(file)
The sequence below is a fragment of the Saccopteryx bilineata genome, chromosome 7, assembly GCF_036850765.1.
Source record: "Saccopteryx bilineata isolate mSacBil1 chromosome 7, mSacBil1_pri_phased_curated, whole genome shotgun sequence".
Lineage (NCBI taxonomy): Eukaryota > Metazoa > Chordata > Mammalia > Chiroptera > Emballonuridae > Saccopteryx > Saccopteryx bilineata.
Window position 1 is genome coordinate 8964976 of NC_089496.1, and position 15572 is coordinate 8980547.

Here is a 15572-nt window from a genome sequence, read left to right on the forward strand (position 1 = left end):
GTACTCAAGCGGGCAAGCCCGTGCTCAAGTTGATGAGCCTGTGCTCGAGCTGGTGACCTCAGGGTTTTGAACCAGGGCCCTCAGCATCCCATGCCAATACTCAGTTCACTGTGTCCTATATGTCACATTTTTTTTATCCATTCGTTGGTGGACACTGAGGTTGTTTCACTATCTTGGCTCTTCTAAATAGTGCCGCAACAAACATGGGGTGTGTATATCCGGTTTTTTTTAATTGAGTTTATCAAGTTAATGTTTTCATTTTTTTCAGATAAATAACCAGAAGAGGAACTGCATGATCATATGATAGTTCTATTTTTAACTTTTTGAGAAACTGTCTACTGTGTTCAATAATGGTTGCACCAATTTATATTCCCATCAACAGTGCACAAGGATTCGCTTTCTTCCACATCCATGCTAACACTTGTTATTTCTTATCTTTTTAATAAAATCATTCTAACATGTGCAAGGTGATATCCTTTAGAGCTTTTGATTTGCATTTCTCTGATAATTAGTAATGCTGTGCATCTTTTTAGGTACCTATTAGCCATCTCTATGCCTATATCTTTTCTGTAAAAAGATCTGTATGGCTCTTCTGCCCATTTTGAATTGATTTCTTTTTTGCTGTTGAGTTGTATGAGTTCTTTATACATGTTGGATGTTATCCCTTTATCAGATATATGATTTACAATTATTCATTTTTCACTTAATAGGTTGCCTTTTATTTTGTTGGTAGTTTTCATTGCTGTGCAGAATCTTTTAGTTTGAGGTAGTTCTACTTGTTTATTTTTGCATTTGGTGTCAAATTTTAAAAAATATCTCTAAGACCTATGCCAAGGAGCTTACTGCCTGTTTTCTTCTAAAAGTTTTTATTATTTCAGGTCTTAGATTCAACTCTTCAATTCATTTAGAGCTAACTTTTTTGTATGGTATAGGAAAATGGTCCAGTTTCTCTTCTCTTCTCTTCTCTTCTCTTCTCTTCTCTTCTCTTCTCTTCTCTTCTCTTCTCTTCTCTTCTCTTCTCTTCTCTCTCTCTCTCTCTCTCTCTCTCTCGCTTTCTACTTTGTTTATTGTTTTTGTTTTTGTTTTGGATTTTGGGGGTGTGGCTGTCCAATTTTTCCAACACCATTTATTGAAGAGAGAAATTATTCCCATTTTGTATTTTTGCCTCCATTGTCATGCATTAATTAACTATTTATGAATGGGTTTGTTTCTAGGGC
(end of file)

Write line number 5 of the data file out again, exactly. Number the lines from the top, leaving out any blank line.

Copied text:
Here is a 15572-nt window from a genome sequence, read left to right on the forward strand (position 1 = left end):